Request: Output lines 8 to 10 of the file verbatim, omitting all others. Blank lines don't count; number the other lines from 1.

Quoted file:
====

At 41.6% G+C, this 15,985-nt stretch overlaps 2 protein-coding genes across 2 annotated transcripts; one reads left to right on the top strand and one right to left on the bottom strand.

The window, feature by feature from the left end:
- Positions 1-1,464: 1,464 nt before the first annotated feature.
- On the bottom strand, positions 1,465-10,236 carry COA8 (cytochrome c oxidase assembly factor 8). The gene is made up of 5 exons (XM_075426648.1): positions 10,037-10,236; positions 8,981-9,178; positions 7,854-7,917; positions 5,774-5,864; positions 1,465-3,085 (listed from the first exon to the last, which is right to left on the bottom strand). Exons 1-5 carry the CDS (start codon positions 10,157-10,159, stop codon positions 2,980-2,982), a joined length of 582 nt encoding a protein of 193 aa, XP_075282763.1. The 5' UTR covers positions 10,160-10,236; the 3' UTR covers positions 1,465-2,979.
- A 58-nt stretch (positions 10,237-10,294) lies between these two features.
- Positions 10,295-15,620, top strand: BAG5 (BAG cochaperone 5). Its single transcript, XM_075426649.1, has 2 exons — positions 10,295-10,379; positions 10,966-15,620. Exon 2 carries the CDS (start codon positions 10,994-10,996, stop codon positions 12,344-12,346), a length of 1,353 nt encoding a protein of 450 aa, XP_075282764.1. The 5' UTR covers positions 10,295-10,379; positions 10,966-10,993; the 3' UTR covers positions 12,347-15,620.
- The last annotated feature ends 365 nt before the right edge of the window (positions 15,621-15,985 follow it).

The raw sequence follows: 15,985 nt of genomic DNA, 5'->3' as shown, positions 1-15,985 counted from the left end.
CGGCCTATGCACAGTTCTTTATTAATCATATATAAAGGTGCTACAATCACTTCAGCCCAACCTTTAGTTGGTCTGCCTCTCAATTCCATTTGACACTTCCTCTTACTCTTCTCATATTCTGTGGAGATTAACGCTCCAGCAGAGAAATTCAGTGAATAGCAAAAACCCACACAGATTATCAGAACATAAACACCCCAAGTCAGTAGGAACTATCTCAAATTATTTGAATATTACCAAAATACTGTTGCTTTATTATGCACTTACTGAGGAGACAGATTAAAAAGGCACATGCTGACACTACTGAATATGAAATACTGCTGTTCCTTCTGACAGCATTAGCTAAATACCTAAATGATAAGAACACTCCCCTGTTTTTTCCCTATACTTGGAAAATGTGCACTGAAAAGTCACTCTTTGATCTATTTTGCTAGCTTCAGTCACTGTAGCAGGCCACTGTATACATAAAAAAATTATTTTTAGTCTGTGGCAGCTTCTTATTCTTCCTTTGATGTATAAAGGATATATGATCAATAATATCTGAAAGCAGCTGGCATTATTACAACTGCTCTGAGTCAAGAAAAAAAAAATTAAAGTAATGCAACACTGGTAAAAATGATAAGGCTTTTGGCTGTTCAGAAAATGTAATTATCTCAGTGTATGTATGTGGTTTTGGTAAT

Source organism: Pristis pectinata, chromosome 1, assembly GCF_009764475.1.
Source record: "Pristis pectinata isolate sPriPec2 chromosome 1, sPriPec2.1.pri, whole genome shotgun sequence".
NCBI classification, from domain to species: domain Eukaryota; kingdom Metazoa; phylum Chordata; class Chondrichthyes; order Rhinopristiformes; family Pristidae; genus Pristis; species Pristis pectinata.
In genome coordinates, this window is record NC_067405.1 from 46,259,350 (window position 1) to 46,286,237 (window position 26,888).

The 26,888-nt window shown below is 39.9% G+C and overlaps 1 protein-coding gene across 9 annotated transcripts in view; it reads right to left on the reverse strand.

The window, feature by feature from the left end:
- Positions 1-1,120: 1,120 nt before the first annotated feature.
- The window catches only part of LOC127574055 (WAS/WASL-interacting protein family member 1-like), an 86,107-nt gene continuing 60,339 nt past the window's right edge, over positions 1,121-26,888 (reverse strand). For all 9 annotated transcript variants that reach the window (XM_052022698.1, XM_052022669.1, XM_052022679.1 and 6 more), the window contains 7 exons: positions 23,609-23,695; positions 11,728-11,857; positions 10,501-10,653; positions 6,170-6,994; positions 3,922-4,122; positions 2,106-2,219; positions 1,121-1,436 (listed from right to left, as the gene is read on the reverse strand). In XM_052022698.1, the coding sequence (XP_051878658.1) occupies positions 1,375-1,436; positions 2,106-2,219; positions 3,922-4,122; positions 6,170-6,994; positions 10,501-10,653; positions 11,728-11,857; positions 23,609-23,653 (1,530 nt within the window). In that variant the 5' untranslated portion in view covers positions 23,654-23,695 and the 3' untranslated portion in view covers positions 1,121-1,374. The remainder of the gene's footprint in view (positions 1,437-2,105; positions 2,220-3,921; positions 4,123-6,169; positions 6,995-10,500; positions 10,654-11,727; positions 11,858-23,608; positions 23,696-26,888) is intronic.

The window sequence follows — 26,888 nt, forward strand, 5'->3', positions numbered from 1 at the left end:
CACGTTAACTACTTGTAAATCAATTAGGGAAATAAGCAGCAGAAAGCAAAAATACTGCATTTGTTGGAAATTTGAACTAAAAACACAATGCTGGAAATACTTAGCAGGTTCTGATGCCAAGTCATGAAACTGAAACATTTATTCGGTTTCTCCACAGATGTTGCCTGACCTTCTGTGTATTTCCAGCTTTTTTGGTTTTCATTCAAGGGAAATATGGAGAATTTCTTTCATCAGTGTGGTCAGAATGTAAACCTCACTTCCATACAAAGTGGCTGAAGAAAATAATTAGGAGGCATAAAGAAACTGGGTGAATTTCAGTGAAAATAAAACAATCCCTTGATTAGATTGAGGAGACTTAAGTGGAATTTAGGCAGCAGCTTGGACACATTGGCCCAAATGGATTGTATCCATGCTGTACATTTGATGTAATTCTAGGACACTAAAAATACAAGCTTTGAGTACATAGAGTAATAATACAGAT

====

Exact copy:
The raw sequence follows: 15,985 nt of genomic DNA, 5'->3' as shown, positions 1-15,985 counted from the left end.
CGGCCTATGCACAGTTCTTTATTAATCATATATAAAGGTGCTACAATCACTTCAGCCCAACCTTTAGTTGGTCTGCCTCTCAATTCCATTTGACACTTCCTCTTACTCTTCTCATATTCTGTGGAGATTAACGCTCCAGCAGAGAAATTCAGTGAATAGCAAAAACCCACACAGATTATCAGAACATAAACACCCCAAGTCAGTAGGAACTATCTCAAATTATTTGAATATTACCAAAATACTGTTGCTTTATTATGCACTTACTGAGGAGACAGATTAAAAAGGCACATGCTGACACTACTGAATATGAAATACTGCTGTTCCTTCTGACAGCATTAGCTAAATACCTAAATGATAAGAACACTCCCCTGTTTTTTCCCTATACTTGGAAAATGTGCACTGAAAAGTCACTCTTTGATCTATTTTGCTAGCTTCAGTCACTGTAGCAGGCCACTGTATACATAAAAAAATTATTTTTAGTCTGTGGCAGCTTCTTATTCTTCCTTTGATGTATAAAGGATATATGATCAATAATATCTGAAAGCAGCTGGCATTATTACAACTGCTCTGAGTCAAGAAAAAAAAAATTAAAGTAATGCAACACTGGTAAAAATGATAAGGCTTTTGGCTGTTCAGAAAATGTAATTATCTCAGTGTATGTATGTGGTTTTGGTAAT

Source organism: Pristis pectinata, chromosome 1, assembly GCF_009764475.1.